Two years ago, Barack Obama infamously emphasized skin color above all other factors in his remarks about a boiling controversy, saying, “…my main message is to the parents of Trayvon Martin. You know, if I had a son, he’d look like Trayvon.”
Obama did the same thing again over a year later, immediately after the jury found George Zimmerman not guilty in that case–barging in front of the cameras for the explicit purpose of emphasizing skin color (instead of character and conduct) regarding issues of crime, justice, and public safety, Obama self-righteously prattled on for over 17 minutes in a rambling monologue centered around how he personally identified with Trayvon Martin (“…Trayvon Martin could have been me 35 years ago.”), again based primarily on skin color.
Martin Luther King had two sons, and aside from any surface resemblance to Barack Obama, Trayvon Martin, or anyone else, one wonders by what ingredient their children are to be judged in an era when a major news network gives Al Sharpton his own show in prime-time.
In case you missed it, NBA star Kobe Bryant (who just happens to look like he could be Barack Obama’s son) recently stunned many by straying from the all-too-common racial script during an interview in The New Yorker magazine. To the seething mobs, Bryant committed the contemporary cultural sin of emphasizing character over skin color when it came to the death of Trayvon Martin. To the dismay of race-hustlers, Bryant sounded like a troublesome throwback to the politically-jettisoned dream of MLK himself.
The interviewer, Ben McGrath, had asked L.A. Laker star Bryant about the racially-oriented activism by the Miami Heat basketball team two years ago, in late March of 2012, during the height of the controversy over the George Zimmerman/Trayvon Martin incident: Lebron James and the entire roster of Heat players put on dark gray “hoodies,” lowered their heads, and posed for a dramatically staged group picture as part of their overt demonstration of racial alignment with the media’s (and the Obama administration’s) shamefully distorted narrative which falsely depicted Trayvon as an innocent, small black child who’d been stalked and murdered in cold blood by a burly, viciously racist, overzealous “white hispanic” neighborhood watch volunteer.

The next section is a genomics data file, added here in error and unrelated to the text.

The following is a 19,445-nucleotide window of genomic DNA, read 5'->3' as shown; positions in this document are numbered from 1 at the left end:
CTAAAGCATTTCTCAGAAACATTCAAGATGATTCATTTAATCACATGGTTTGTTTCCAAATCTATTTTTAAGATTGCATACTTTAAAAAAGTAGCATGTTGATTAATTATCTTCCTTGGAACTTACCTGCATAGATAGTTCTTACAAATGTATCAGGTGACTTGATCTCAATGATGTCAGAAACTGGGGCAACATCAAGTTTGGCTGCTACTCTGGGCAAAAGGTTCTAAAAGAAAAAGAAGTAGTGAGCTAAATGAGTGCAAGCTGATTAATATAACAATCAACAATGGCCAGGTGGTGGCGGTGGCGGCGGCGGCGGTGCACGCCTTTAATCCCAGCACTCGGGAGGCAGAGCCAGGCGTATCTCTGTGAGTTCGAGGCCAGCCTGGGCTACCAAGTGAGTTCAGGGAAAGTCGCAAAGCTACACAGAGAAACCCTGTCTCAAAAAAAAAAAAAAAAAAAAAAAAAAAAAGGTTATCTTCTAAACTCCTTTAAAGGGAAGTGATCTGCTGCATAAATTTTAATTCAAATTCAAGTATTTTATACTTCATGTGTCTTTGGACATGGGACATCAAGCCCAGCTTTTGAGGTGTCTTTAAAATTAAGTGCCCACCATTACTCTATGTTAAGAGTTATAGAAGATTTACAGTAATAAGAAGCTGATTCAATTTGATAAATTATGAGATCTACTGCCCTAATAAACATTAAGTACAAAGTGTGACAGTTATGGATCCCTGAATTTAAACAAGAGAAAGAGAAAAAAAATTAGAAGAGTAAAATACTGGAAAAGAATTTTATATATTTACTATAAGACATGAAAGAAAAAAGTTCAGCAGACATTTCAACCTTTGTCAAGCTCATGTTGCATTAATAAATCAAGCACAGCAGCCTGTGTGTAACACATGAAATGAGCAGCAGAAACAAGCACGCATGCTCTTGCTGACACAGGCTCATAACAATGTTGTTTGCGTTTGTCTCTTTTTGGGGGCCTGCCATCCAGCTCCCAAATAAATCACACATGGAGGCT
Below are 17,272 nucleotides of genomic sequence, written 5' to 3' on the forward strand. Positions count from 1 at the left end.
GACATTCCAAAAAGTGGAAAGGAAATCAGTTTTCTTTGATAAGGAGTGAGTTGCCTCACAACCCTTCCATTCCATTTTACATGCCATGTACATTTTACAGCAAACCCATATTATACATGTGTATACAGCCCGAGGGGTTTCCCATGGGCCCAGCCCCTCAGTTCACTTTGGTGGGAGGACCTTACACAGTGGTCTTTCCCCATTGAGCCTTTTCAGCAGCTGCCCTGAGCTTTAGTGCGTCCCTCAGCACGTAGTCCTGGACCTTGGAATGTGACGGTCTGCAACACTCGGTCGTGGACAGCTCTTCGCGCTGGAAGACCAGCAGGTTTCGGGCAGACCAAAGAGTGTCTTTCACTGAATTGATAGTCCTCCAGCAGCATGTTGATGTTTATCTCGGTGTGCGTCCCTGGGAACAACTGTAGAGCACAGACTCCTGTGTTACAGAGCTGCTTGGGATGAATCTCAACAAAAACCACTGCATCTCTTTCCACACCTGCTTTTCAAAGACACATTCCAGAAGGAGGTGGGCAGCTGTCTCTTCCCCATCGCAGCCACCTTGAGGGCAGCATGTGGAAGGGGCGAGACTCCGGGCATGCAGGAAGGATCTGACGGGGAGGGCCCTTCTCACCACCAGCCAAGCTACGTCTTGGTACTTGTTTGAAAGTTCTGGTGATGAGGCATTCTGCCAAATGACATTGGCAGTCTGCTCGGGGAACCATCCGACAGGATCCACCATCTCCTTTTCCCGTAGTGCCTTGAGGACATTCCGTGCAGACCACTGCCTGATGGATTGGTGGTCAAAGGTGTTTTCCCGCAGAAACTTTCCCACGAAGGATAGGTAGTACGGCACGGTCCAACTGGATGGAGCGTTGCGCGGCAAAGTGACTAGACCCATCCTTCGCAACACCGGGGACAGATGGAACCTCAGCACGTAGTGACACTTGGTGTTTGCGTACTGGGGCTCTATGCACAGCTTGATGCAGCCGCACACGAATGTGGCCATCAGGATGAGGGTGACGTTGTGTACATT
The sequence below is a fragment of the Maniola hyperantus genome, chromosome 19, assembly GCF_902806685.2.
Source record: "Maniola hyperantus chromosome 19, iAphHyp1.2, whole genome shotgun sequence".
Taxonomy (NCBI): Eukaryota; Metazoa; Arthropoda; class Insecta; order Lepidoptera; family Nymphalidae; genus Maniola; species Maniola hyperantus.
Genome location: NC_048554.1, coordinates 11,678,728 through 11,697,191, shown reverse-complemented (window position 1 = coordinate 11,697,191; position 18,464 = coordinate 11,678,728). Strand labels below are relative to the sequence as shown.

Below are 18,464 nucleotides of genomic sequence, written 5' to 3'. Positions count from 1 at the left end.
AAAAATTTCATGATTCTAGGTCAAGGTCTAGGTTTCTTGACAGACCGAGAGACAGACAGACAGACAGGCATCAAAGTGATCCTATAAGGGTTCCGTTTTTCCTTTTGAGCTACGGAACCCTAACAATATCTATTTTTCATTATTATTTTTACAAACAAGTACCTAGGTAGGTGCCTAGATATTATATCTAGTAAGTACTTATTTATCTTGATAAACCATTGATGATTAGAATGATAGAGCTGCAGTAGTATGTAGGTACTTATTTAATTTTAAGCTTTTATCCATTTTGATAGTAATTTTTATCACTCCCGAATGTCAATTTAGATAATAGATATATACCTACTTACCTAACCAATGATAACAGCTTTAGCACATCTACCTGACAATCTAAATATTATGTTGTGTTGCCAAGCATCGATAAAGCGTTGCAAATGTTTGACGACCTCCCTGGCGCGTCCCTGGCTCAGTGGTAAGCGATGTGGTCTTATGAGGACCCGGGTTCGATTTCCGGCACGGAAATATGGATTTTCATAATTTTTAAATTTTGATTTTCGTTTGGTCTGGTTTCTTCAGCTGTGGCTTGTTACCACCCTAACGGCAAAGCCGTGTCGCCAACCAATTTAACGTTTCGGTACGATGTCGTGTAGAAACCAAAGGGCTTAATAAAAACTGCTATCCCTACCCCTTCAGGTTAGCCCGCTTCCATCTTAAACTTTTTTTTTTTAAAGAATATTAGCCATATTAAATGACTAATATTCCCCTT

Referring to the Miami Heat “hoodie” stunt, McGrath asked Bryant, “Is that the kind of thing you could see yourself doing?”
To his credit, Bryant replied to the question with dignified superiority:
“I won’t react to something just because I’m supposed to, because I’m an African-American. That argument doesn’t make any sense to me. So we want to advance as a society and as a culture, but, say, if something happens to an African-American, we immediately come to his defense? Yet you want to talk about how far we’ve progressed as a society? Well, if we’ve progressed as a society, then you don’t jump to somebody’s defense just because they’re African-American. You sit and you listen to the facts just like you would in any other situation, right? So I won’t assert myself.”
Pretty refreshing, eh? Exactly as Martin Luther King hoped; that there would come a day when his four little children would live in a nation where they’d be judged not by the color of their skin, but by the content of their character.
Unlike the most prominent black voices of today in the fields of politics, punditry, and entertainment (and their more rabidly tribal followers), who cravenly and dishonestly emphasize skin color as a shield against any and all accountability, Bryant refused to reflexively support the Martin camp merely because he shares Trayvon’s epidermal hue, and he remarked that the merits of the case itself should determine whether anyone sided with the prosecution or the defense.